Avail Network in Georgia Steps Gingerly into Point-of-Sale

American Banker, March 12, 1986 | Go to article overview

Avail Network in Georgia Steps Gingerly into Point-of-Sale


Avail Network in Georgia Steps Gingerly into Point-of-Sale

ATLANTA -- Avail, Georgia's electronic funds transfer network, will begin handling point-of-sale transactions on March 31.

Point-of-sale is not expected to make nearly the splash that Avail made 18 months ago when it linked Georgia banks, thrifts, and credit unions to most automated teller machines in the state. But within five years, Avail may process more transactions from point-of-sale than from ATMs, according to Ron Dennis, executive director of the network.

"The potential for POS is infinitely larger than ATM potential," Mr. Dennis said. "But the customer demand is not there yet."

Georgians use ATMs about four million times a month, mostly to obtain cash. The Avail computer handles nearly half of those transactions -- whenever a card-holder uses an ATM owned by an institution that did not issue the card.

Teller machines were around for more than a decade before winning widespread acceptance. Point-of-sale faces the same long-term battle here.

POS terminals allow a customer to buy merchandise without a credit card or cash. The customer runs a debit card through a slot in the terminal, enters an identification number, and the terminal subtracts the cost of the purchase from the customer's bank account.

At the end of March, Avail will allow a cardholder from one bank to use a POS terminal installed by another bank.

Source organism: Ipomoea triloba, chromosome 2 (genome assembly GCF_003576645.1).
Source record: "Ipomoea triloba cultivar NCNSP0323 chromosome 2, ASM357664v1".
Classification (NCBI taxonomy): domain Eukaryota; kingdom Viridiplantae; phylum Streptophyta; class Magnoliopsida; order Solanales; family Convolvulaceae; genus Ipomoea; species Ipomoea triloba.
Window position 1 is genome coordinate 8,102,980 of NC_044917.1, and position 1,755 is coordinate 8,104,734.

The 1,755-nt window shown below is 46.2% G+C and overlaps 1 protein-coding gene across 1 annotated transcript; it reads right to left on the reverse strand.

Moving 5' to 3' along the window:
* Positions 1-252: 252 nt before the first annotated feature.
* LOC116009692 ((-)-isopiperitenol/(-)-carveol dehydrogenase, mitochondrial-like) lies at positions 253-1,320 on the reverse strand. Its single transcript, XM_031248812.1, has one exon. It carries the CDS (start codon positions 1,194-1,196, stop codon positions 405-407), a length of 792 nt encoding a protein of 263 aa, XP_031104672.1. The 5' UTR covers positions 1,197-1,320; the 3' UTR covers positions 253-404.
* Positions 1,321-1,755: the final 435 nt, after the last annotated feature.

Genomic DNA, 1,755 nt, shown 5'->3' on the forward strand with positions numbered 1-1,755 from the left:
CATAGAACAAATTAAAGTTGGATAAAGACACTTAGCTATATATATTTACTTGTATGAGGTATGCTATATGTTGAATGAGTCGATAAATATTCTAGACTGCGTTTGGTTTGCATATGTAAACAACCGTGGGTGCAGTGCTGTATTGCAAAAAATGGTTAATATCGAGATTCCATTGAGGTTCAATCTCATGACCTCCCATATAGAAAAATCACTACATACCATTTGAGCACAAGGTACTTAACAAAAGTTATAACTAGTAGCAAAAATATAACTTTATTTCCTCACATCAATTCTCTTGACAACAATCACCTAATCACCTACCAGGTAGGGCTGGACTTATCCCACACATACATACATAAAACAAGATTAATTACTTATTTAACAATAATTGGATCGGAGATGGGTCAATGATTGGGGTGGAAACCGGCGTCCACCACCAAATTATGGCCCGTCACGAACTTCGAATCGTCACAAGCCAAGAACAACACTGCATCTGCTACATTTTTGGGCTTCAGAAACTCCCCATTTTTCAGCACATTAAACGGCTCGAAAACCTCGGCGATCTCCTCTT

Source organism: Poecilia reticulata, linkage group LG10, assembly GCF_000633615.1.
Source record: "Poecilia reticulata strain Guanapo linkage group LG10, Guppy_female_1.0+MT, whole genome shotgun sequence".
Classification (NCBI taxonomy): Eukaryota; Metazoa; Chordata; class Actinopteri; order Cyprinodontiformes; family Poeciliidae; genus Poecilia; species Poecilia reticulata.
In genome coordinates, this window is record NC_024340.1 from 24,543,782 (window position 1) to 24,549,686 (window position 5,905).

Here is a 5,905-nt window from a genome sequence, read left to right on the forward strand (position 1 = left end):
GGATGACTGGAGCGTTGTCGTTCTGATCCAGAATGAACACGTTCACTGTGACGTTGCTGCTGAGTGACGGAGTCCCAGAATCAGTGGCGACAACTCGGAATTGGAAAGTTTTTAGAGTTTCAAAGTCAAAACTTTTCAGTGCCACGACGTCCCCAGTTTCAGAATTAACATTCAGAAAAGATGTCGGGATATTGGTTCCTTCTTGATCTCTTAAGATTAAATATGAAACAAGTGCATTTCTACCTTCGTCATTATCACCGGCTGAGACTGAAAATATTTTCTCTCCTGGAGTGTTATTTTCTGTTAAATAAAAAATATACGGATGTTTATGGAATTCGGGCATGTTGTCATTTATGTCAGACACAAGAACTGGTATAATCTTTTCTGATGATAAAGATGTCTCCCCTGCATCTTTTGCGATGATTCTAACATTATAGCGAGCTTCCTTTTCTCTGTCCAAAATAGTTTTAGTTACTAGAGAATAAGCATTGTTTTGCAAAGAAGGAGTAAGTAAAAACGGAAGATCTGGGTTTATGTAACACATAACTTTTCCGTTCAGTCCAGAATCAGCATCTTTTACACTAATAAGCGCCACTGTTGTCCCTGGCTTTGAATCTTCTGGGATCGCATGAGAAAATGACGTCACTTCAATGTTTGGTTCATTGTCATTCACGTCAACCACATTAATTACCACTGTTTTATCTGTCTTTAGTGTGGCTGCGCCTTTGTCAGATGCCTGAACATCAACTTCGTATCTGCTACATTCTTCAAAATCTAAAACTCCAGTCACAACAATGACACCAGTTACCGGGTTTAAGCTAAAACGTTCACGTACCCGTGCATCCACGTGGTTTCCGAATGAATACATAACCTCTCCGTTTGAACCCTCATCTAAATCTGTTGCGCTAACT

Customers will even be able to walk away with extra cash if a merchant is willing to keep a deep cash drawer. In such cases, POS terminals will serve the ATM's most important function.

But the directors of the Georgia Interchange Network Inc., which runs Avail, are ensuring that POS terminals won't flood the market this spring. The board, which comprises representatives of the nine banks, three thrifts, and one credit union that own equal shares of the network, can control the deployment rate of both types of terminals because they set the prices for all electronic funds transactions that pass through Avail.

The Price Scale

For example pays the owner of an ATM 40 for each transaxtion it handles from the teller machine. The network collects 60 cents from the institution that issued the card used in an Avail transaction.

That pricing has encouraged companies to install more than 300 automated teller machines in Georgia over the last 18 months. One company, Switched Transaction Services Inc. of Atlanta, sprang up just to install ATMs and collect the 40-cent fee.

The pricing for POS terminals is quite different.

The company that installs them must pay Avail 14 cents for every POS transaction. The installers are expected to get merchants to cover the expense because merchants get instant guaranteed funds in point-of-sale transactions.

"Banks are not hopping on it," Mr. Dennis noted.

Bank South Corp. of Atlanta has about 800 POS terminals in Georgia, far more than anyone else in the state. Naturally, it would like to see them earn fees rather than be charged fees. But it has found itself on the losing end of several 11-1 network board votes.

For many months, Bank South has quietly raised the question of whether network board members are using their power over Georgia's dominant electronic clearing network to control competition.

The U.S. Justice Department has been asking questions, too.

The network said the Justice Department's inquiries have been routine information-gathering and pointed out that there has not been the slightest suggesting of wrongdoing.

"To insunuate that anything pernicious is going on would be foul play," one network official said.

Questions about the role of thenetwork board in the pace of POS development here are natural, according to Noel Nation, general counsel for both Avail and Honor, Florida's electronic funds network. …

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